Heroism in War
Some of the earliest opportunities for women to take an official role in the emergency services came as part of the ambulance service. This may be because it was part of the ‘caring profession’ like nursing, something that had always been seen as the preserve of women. That’s not to say, however, that female ambulance crews were welcomed with open arms; the image of the saintly nurse sitting patiently by the bedside of an injured soldier was very different to the idea of a woman tearing along the Western Front behind the wheel of an ambulance!
This didn’t stop women wanting to ‘do their bit’ for king and country when World War I began and many joined organisations such as the Red Cross and St John Ambulance, or other volunteer units like Dr Hector Munro’s Ambulance Corps and the First Aid Nursing Yeomanry Corp (FANY). Travelling to France and Belgium as volunteers, pioneering women like Lady Dorothie Feilding, Elsie Knocker and Marie Chisholm fought prejudice and chauvinism to become heroes for their lifesaving exploits. In 1916 the British Army finally relented and officially welcomed female ambulance units into its fold for the very first time. (You can read more about these amazing women in a previous blog post at
The trail blazed by these female ambulance crews meant that, during World War II, women were actively recruited as ambulance drivers and medics in large numbers. It was now seen as such a suitable profession for a woman that even princesses were allowed to get behind the wheel! Princess Elizabeth (now Queen Elizabeth II) drove ambulances as part of her role with the Auxiliary Territorial Service (ATS). Her wartime service means she can boast a first of her own; the first female member of the Royal Family to join the Armed Services as a full-time active member.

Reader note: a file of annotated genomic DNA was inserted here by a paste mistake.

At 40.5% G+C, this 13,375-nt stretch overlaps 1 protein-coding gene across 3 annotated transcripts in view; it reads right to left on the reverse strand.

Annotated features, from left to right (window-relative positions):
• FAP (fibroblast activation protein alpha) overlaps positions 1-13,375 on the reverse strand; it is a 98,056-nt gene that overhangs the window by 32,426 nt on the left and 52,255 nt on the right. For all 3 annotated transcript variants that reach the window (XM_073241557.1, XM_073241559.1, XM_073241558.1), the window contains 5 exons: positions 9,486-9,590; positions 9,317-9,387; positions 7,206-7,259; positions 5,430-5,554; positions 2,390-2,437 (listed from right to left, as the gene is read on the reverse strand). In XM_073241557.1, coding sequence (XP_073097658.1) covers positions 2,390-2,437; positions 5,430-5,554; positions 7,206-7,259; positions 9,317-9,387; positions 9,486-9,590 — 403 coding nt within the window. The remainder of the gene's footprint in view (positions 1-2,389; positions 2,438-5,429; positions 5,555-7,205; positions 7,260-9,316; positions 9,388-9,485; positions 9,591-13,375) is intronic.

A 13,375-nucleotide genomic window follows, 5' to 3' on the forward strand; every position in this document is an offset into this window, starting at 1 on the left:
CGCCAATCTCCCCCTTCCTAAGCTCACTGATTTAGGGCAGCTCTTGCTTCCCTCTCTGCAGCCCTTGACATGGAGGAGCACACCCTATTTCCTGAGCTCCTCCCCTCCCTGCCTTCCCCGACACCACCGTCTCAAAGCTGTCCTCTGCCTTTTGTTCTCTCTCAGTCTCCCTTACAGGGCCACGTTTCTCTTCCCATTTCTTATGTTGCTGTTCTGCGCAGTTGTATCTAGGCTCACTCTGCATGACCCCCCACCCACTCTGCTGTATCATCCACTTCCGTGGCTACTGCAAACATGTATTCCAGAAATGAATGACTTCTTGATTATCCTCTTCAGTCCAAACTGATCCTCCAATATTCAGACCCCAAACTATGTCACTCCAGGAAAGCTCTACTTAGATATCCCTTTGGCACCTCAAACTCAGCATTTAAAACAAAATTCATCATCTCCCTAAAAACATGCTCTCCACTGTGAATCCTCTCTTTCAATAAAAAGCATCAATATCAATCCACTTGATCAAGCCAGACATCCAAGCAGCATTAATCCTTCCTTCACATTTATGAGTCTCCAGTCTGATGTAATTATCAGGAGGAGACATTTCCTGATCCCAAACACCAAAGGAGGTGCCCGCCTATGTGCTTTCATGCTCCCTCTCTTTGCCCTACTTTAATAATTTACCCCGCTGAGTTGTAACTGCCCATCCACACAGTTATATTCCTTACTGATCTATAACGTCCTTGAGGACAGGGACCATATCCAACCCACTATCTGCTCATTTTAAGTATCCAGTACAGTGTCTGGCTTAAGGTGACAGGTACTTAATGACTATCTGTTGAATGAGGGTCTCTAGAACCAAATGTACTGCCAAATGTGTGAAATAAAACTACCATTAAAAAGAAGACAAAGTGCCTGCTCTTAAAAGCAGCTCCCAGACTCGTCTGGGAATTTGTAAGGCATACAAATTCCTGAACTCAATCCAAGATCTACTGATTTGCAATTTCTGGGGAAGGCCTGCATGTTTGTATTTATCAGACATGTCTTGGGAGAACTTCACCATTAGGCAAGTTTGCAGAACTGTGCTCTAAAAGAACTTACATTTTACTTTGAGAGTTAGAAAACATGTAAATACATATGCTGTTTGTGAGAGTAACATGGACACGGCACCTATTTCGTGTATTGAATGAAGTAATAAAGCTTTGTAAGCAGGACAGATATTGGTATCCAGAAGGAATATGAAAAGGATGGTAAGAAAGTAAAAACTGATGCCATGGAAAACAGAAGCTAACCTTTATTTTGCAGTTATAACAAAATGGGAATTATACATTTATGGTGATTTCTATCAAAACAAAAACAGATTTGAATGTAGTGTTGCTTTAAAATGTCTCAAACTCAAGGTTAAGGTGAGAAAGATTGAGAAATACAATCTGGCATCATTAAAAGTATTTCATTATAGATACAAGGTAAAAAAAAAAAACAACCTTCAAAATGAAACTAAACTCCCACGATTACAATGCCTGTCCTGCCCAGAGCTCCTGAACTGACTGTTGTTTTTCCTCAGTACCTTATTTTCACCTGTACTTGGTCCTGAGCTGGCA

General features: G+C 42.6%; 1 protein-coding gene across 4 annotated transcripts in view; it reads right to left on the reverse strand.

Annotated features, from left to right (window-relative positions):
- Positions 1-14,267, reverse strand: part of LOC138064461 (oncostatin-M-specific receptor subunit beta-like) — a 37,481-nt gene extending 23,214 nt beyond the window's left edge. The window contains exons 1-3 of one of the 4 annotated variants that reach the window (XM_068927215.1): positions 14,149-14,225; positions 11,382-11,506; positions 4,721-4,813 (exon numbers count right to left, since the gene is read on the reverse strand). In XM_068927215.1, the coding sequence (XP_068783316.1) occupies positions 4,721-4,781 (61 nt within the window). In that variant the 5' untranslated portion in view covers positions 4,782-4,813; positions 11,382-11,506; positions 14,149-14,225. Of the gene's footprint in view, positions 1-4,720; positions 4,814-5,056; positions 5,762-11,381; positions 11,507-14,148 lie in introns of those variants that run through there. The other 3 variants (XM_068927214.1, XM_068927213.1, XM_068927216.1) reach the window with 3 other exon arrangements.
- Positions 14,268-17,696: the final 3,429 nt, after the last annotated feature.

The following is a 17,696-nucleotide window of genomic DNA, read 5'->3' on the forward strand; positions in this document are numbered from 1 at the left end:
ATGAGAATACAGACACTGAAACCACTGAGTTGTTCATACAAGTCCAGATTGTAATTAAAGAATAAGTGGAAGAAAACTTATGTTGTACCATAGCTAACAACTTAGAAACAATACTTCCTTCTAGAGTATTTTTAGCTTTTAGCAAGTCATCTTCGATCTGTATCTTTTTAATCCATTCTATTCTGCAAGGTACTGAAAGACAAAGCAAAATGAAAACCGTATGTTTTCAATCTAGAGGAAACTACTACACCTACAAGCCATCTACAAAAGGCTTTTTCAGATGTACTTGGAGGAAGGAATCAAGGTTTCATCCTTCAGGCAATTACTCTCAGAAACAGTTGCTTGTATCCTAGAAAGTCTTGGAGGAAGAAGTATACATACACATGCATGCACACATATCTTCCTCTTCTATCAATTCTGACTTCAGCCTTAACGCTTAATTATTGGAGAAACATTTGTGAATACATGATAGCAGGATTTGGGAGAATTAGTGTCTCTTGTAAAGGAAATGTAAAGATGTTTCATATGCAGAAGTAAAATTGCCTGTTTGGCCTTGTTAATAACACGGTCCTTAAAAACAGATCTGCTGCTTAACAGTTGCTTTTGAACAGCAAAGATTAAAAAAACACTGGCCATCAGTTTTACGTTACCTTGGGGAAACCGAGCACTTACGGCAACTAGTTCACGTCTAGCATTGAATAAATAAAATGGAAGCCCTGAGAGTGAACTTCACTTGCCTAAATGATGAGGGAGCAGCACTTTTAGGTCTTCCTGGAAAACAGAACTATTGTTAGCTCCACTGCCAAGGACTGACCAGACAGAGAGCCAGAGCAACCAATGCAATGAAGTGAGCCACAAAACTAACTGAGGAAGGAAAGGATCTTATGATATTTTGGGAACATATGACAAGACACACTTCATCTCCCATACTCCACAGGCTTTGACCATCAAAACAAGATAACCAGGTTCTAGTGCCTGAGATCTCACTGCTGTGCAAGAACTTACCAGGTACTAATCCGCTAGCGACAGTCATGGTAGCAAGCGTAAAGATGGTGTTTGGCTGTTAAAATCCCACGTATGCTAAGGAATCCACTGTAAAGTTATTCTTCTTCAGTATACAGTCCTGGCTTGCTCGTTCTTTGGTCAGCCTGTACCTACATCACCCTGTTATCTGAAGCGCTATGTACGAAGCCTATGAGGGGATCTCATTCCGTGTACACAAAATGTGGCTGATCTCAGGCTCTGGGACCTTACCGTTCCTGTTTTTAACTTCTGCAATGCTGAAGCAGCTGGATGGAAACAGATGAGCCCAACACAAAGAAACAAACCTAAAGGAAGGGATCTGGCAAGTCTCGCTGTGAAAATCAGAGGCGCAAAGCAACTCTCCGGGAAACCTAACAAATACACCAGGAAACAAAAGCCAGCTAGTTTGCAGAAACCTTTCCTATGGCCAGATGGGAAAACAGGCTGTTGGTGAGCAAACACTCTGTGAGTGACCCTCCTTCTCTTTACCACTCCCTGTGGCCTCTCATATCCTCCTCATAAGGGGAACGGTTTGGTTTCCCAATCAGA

Following the end of World War II and the creation of the NHS, ambulance services were reorganised but crews were still largely dominated by men. However a handful of women were making inroads into the profession. Women like Phyllis O’Connor, one of London’s first post-war female ambulance drivers, who joined a unit based at Waterloo in 1951. Or Sally Pattie, Essex’s first ever female paramedic, who this year celebrated 40 years with the ambulance service. As of today, around a third of the country’s 20,000 or so paramedics are women.
Women in blue
At the same time that female ambulance crews were saving lives on the Western Front, the UK’s first official female police officer was being sworn in.
When the Metropolitan Police was founded in 1829, followed by forces in towns and cities up and down the country, the role of the ‘bobby’ was exclusively male. In 1883 the Met began recruiting women as matrons - usually wives or relatives of officers - to guard women and children. In 1910 a group of forward-thinking women wanted to take this one step further and began pushing for the creation of female constables who would deal exclusively with female prisoners.